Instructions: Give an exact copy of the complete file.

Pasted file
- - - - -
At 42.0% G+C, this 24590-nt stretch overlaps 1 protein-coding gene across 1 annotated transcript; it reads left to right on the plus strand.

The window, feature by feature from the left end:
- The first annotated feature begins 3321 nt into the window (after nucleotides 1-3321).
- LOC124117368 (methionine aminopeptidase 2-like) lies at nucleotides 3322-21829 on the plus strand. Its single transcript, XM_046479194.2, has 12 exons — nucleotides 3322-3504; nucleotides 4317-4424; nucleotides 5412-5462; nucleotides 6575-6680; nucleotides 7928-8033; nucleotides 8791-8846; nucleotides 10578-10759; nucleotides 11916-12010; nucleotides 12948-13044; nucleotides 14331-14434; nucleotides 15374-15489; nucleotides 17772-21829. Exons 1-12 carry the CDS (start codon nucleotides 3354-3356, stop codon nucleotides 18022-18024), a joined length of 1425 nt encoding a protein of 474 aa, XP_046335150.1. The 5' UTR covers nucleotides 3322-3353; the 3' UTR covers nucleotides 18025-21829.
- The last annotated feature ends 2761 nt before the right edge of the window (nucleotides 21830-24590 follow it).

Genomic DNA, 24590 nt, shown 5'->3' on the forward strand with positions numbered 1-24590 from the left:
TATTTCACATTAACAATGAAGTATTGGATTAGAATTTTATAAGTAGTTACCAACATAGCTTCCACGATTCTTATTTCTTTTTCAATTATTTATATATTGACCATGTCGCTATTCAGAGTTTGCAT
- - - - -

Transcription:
At 42.0% G+C, this 24590-nt stretch overlaps 1 protein-coding gene across 1 annotated transcript; it reads left to right on the plus strand.

The window, feature by feature from the left end:
- The first annotated feature begins 3321 nt into the window (after nucleotides 1-3321).
- LOC124117368 (methionine aminopeptidase 2-like) lies at nucleotides 3322-21829 on the plus strand. Its single transcript, XM_046479194.2, has 12 exons — nucleotides 3322-3504; nucleotides 4317-4424; nucleotides 5412-5462; nucleotides 6575-6680; nucleotides 7928-8033; nucleotides 8791-8846; nucleotides 10578-10759; nucleotides 11916-12010; nucleotides 12948-13044; nucleotides 14331-14434; nucleotides 15374-15489; nucleotides 17772-21829. Exons 1-12 carry the CDS (start codon nucleotides 3354-3356, stop codon nucleotides 18022-18024), a joined length of 1425 nt encoding a protein of 474 aa, XP_046335150.1. The 5' UTR covers nucleotides 3322-3353; the 3' UTR covers nucleotides 18025-21829.
- The last annotated feature ends 2761 nt before the right edge of the window (nucleotides 21830-24590 follow it).

Genomic DNA, 24590 nt, shown 5'->3' on the forward strand with positions numbered 1-24590 from the left:
TATTTCACATTAACAATGAAGTATTGGATTAGAATTTTATAAGTAGTTACCAACATAGCTTCCACGATTCTTATTTCTTTTTCAATTATTTATATATTGACCATGTCGCTATTCAGAGTTTGCAT